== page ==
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Science and Engineering Indicators 2004
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Chapter 2:
Structure of U.S. Higher Education

Enrollment in Higher Education

Higher Education Degrees
Foreign Doctoral Degree Recipients
International S&E Higher Education

Higher Education in Science and Engineering

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Structure of U.S. Higher Education top of page
  • The U.S. higher education system provides broad access to varied institutions, which differ in size, type of administrative control (public or private), selectivity, and focus. The system gives students flexibility in moving between institutions, transferring credits, entering and leaving schools, and switching between full- and part-time status. (More...)

  • Research and doctorate-granting universities produce most of the undergraduate engineering degrees (78 percent in 2000) and about half of the degrees in natural, agricultural, and social sciences. However, master's and liberal arts institutions produce most of the undergraduate degrees in mathematics and computer sciences. (More...)

  • A higher percentage of baccalaureate recipients study science and engineering at research universities and selective liberal arts colleges than at other kinds of institutions. Over the past 30 years, these S&E-focused institutions accounted for a declining percentage of higher education enrollments. (More...)

  • Historically black colleges and universities and Hispanic-serving institutions are important sources of S&E bachelor's degrees earned by minority students. These institutions granted about one-third of all S&E baccalaureates awarded to blacks and Hispanics. (More...)

  • The fastest-growing major segment of higher education is community colleges. These institutions are a bridge for students who want to attend 4-year colleges. Some S&E graduates earned credits at community colleges toward their degrees. (More...)

  • Universities and colleges are increasingly using advanced information technology and distance education; however, distance education remains limited in S&E fields. Fewer than 10 percent of students in S&E fields took courses through distance education. (More...)
Enrollment in Higher Education top of page
  • In the late 1990s, the U.S. college-age population reversed its 2-decade-long decline and began an upward trend. After decreasing from 21.5 million in 1981 to 17.4 million in 1997, the college-age population reached 18.5 million by the 2000 census and is expected to increase to 21.7 million by 2015. (More...)

  • Increased enrollment will come from minority groups, principally Hispanics, a group traditionally underrepresented in S&E. Between 1992 and 1998, overall enrollment increased by 1 percent, that of underrepresented minorities by 16 percent, and that of Asian/Pacific Islanders by 36 percent. (More...)

  • Interest in S&E study is high among freshmen, and their coursework preparation to study S&E appears as good as in the past. However, 20 percent of those intending an S&E major reported needing remediation in mathematics, and 10 percent needed remediation in science. (More...)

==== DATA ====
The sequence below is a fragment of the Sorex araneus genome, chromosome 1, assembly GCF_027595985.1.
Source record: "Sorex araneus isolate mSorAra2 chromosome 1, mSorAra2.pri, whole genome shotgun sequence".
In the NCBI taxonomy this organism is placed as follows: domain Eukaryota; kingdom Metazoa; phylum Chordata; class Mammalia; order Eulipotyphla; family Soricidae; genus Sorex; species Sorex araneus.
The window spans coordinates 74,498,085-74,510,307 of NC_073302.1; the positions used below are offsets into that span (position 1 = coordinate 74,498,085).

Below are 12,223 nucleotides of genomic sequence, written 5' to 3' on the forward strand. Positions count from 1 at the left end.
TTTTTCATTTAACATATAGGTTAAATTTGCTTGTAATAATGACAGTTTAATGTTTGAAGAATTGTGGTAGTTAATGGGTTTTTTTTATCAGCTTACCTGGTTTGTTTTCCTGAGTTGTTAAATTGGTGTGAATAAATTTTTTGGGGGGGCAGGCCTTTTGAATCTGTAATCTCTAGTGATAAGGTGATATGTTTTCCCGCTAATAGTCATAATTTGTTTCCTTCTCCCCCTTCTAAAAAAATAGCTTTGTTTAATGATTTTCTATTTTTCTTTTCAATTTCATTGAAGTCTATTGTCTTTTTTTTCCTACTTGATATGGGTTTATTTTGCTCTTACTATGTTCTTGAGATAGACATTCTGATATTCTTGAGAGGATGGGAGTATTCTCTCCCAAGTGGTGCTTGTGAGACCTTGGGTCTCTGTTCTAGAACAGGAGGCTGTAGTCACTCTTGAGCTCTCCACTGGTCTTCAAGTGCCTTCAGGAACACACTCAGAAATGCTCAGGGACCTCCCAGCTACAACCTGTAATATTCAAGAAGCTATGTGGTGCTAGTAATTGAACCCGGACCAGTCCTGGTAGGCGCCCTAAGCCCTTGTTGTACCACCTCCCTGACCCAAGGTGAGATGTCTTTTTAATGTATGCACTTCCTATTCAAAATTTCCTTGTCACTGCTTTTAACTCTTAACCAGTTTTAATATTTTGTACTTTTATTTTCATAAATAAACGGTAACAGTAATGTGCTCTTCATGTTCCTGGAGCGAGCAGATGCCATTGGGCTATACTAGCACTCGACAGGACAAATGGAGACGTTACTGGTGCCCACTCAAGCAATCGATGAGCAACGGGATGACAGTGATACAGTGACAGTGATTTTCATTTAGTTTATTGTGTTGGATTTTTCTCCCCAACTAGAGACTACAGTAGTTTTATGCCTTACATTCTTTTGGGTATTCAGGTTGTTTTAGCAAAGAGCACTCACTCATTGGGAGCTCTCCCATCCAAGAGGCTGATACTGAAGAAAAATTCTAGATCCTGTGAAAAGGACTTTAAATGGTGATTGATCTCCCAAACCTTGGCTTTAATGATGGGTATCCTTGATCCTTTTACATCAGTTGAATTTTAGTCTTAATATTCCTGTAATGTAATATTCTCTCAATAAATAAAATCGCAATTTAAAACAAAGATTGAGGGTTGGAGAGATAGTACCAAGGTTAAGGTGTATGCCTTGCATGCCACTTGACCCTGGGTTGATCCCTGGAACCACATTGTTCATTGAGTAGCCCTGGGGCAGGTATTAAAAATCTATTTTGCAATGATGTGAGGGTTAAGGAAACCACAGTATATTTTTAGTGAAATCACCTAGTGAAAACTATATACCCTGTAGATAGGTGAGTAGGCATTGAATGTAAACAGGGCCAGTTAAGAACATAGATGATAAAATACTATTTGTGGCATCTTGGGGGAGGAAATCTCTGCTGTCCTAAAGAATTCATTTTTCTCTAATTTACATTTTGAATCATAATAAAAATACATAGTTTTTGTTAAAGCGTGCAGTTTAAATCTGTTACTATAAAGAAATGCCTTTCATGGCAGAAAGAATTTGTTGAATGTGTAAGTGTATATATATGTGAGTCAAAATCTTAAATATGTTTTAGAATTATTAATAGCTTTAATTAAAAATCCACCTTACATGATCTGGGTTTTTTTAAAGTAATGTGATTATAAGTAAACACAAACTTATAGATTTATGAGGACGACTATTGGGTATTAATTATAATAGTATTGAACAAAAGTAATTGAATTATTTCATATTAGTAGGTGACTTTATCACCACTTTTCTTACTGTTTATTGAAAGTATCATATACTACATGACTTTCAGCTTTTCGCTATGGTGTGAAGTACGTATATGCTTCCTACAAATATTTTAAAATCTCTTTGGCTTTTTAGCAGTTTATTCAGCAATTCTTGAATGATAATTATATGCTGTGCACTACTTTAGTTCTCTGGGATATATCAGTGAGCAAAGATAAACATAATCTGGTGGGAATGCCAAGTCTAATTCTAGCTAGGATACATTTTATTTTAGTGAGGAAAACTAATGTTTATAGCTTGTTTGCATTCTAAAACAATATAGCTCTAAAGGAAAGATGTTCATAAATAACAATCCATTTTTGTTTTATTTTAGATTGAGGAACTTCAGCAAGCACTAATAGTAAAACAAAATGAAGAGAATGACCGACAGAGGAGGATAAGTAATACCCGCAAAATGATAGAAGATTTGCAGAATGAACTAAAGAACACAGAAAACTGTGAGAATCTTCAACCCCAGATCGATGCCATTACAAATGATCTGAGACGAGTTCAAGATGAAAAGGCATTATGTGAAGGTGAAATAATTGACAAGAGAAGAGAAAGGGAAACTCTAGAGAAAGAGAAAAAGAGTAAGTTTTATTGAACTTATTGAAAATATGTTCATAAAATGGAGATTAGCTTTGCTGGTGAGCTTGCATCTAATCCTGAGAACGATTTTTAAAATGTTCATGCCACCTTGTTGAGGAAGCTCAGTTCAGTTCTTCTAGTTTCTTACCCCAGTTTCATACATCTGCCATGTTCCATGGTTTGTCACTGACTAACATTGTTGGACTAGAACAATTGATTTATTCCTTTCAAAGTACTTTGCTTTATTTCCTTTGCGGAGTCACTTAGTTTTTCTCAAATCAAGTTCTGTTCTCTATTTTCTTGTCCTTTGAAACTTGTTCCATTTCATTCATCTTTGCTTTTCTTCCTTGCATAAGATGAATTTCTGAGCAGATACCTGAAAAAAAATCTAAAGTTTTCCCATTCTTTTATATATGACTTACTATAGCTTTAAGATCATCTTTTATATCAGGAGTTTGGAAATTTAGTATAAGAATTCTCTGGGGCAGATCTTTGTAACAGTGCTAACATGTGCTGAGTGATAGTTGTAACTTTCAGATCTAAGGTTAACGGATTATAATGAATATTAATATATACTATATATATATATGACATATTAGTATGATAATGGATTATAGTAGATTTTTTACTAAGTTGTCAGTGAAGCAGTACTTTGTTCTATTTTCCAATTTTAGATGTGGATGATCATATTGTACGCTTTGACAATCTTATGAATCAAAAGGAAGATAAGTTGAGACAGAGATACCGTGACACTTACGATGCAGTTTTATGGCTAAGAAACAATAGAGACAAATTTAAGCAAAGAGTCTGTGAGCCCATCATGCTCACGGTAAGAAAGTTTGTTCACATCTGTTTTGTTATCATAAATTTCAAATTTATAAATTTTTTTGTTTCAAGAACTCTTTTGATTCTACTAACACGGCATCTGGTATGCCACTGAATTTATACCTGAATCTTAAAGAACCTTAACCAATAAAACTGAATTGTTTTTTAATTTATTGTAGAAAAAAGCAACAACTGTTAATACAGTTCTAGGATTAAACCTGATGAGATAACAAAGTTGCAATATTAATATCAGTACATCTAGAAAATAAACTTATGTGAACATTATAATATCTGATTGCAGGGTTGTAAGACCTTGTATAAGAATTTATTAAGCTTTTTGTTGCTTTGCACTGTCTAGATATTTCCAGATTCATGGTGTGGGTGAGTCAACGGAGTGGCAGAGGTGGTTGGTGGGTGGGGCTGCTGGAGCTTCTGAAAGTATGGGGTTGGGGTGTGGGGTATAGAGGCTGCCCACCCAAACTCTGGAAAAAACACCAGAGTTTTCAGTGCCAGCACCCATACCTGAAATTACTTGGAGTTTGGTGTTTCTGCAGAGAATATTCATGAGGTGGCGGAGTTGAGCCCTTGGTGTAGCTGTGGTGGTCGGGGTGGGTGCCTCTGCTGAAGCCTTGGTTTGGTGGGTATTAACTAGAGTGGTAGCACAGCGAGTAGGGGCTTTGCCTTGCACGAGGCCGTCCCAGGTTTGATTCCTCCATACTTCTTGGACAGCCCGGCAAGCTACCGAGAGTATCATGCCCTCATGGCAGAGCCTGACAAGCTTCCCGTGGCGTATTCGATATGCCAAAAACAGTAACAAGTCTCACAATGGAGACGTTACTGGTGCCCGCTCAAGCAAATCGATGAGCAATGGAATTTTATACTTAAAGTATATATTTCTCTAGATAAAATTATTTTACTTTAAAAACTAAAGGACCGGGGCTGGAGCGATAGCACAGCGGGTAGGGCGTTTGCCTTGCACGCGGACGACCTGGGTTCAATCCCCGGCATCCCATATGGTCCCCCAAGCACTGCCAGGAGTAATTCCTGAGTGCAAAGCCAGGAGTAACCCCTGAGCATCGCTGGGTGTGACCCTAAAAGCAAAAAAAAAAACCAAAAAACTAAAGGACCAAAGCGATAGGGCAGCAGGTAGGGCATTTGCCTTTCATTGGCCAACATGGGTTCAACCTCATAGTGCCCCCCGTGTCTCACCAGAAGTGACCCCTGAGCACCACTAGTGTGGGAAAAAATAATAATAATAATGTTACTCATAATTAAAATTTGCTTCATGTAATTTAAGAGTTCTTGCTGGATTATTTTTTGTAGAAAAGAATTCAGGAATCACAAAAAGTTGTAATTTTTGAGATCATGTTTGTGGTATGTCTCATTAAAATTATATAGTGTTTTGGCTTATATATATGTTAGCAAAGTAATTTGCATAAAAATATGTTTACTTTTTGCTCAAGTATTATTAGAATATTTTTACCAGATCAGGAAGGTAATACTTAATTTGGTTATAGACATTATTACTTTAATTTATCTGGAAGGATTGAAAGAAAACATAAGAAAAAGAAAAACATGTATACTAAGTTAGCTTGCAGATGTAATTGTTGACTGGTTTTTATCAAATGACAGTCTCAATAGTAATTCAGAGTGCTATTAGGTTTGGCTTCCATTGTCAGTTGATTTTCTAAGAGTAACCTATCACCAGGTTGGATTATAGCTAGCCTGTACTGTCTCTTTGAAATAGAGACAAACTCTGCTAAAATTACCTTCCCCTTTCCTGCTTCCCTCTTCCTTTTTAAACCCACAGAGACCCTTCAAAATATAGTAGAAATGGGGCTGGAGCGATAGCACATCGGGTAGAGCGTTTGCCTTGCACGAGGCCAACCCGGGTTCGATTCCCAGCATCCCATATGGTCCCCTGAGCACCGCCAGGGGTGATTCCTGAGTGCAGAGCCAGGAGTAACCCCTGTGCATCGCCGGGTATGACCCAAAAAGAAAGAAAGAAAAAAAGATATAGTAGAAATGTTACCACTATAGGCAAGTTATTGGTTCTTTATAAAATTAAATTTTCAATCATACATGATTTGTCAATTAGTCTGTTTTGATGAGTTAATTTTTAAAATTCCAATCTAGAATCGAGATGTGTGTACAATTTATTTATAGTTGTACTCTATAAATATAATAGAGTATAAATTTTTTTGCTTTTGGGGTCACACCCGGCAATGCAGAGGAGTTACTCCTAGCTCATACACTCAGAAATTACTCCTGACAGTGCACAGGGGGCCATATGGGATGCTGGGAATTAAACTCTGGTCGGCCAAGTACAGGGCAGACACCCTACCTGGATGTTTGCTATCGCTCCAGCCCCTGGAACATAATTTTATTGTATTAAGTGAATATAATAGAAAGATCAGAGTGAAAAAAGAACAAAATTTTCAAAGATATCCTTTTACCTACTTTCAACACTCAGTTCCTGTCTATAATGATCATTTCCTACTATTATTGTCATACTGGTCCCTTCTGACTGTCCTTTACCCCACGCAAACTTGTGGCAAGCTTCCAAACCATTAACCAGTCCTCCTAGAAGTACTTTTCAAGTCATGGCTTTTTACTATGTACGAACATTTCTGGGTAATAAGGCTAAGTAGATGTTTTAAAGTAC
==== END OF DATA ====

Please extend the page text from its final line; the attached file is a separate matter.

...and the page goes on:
• A number of studies find that women and underrepresented minorities leave S&E programs at higher rates than men and white students, resulting in lower degree completion rates for women and underrepresented minorities. (More...)

  • Enrollment in U.S. S&E graduate education peaked at 435,700 in 1993, declined through 1998, and rose to near its record level by 2001. Graduate enrollment in engineering and computer sciences drove the recent growth, mostly because of foreign students. Enrollment in most other science fields remained level or declined. (More...)

  • Fluctuation in graduate S&E enrollment from 1994 to 2001 reflects a decline of 10 percent in enrollment by U.S. citizens and permanent residents, balanced by an increase of nearly 35 percent in foreign graduate S&E enrollment. A 26 percent drop among white men and 9 percent drop among white women drove the U.S. decline. U.S. minority enrollment increased by 22–35 percent. Foreign enrollment declined from 1992 to 1996, returned to its former level by 1999, and reached an all-time high in 2001. (More...)

  • One in five S&E graduate students received primary support from the Federal Government in 2001. The support was mostly in the form of research assistantships (RAs)—67 percent, up from 55 percent 2 decades earlier—and was offset by declining traineeships. For students supported through non-Federal sources, teaching assistantships were the most prominent mechanism (40 percent), followed by RAs (32 percent). (More...)

  • For doctoral students, notable differences exist in primary support mechanisms by sex, race/ethnicity, and citizenship. Men are most likely to be supported by RAs (38 percent), whereas women are most likely to support themselves from personal sources of funds (34 percent). Whites and Asian/Pacific Islanders are most likely to derive primary support from RAs (26 and 31 percent, respectively), whereas underrepresented minorities depend more on fellowships (36 percent). The primary source of support for foreign doctoral students is an RA (43 percent). (More...)
Higher Education Degrees top of page
  • The ratio of bachelor's degrees in natural, agricultural, and computer sciences; mathematics; and engineering (NS&E) to the population cohort stood between 4 and 5 per 100 for several decades but increased to 5.7 in the late 1990s, largely on the strength of increases in the number of computer science baccalaureates. (More...)